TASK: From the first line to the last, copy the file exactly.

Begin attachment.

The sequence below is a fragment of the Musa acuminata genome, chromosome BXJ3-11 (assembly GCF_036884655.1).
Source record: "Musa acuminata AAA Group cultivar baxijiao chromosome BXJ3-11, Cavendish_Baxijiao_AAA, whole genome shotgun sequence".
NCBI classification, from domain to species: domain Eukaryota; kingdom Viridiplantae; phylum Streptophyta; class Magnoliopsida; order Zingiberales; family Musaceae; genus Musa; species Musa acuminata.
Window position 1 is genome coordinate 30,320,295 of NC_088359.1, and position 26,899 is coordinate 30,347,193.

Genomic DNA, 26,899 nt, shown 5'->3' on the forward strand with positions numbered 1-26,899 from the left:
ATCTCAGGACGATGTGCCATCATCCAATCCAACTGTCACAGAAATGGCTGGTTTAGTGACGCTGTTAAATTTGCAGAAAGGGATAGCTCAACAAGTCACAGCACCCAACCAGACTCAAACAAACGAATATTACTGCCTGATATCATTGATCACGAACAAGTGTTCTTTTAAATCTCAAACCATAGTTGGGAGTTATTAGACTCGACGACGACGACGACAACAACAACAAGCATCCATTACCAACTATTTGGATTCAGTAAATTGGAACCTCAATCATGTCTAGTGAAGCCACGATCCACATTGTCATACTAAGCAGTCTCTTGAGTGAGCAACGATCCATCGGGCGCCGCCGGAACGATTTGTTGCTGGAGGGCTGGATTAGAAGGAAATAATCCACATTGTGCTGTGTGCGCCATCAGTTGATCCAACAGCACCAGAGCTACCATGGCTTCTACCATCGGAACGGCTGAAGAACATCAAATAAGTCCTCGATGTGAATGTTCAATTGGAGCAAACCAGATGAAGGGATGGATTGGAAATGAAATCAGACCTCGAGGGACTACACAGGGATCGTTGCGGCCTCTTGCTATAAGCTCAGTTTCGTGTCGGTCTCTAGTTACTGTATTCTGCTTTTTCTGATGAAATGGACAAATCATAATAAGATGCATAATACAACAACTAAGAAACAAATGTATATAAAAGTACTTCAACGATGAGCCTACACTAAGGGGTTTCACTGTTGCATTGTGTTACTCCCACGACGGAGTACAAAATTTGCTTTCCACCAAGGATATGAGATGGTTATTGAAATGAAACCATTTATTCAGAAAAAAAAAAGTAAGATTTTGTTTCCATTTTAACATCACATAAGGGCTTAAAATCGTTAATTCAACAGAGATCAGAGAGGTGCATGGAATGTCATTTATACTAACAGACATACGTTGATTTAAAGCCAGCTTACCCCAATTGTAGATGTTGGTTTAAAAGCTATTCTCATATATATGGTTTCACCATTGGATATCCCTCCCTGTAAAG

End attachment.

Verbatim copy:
The sequence below is a fragment of the Musa acuminata genome, chromosome BXJ3-11 (assembly GCF_036884655.1).
Source record: "Musa acuminata AAA Group cultivar baxijiao chromosome BXJ3-11, Cavendish_Baxijiao_AAA, whole genome shotgun sequence".
NCBI classification, from domain to species: domain Eukaryota; kingdom Viridiplantae; phylum Streptophyta; class Magnoliopsida; order Zingiberales; family Musaceae; genus Musa; species Musa acuminata.
Window position 1 is genome coordinate 30,320,295 of NC_088359.1, and position 26,899 is coordinate 30,347,193.

Genomic DNA, 26,899 nt, shown 5'->3' on the forward strand with positions numbered 1-26,899 from the left:
ATCTCAGGACGATGTGCCATCATCCAATCCAACTGTCACAGAAATGGCTGGTTTAGTGACGCTGTTAAATTTGCAGAAAGGGATAGCTCAACAAGTCACAGCACCCAACCAGACTCAAACAAACGAATATTACTGCCTGATATCATTGATCACGAACAAGTGTTCTTTTAAATCTCAAACCATAGTTGGGAGTTATTAGACTCGACGACGACGACGACAACAACAACAAGCATCCATTACCAACTATTTGGATTCAGTAAATTGGAACCTCAATCATGTCTAGTGAAGCCACGATCCACATTGTCATACTAAGCAGTCTCTTGAGTGAGCAACGATCCATCGGGCGCCGCCGGAACGATTTGTTGCTGGAGGGCTGGATTAGAAGGAAATAATCCACATTGTGCTGTGTGCGCCATCAGTTGATCCAACAGCACCAGAGCTACCATGGCTTCTACCATCGGAACGGCTGAAGAACATCAAATAAGTCCTCGATGTGAATGTTCAATTGGAGCAAACCAGATGAAGGGATGGATTGGAAATGAAATCAGACCTCGAGGGACTACACAGGGATCGTTGCGGCCTCTTGCTATAAGCTCAGTTTCGTGTCGGTCTCTAGTTACTGTATTCTGCTTTTTCTGATGAAATGGACAAATCATAATAAGATGCATAATACAACAACTAAGAAACAAATGTATATAAAAGTACTTCAACGATGAGCCTACACTAAGGGGTTTCACTGTTGCATTGTGTTACTCCCACGACGGAGTACAAAATTTGCTTTCCACCAAGGATATGAGATGGTTATTGAAATGAAACCATTTATTCAGAAAAAAAAAAGTAAGATTTTGTTTCCATTTTAACATCACATAAGGGCTTAAAATCGTTAATTCAACAGAGATCAGAGAGGTGCATGGAATGTCATTTATACTAACAGACATACGTTGATTTAAAGCCAGCTTACCCCAATTGTAGATGTTGGTTTAAAAGCTATTCTCATATATATGGTTTCACCATTGGATATCCCTCCCTGTAAAG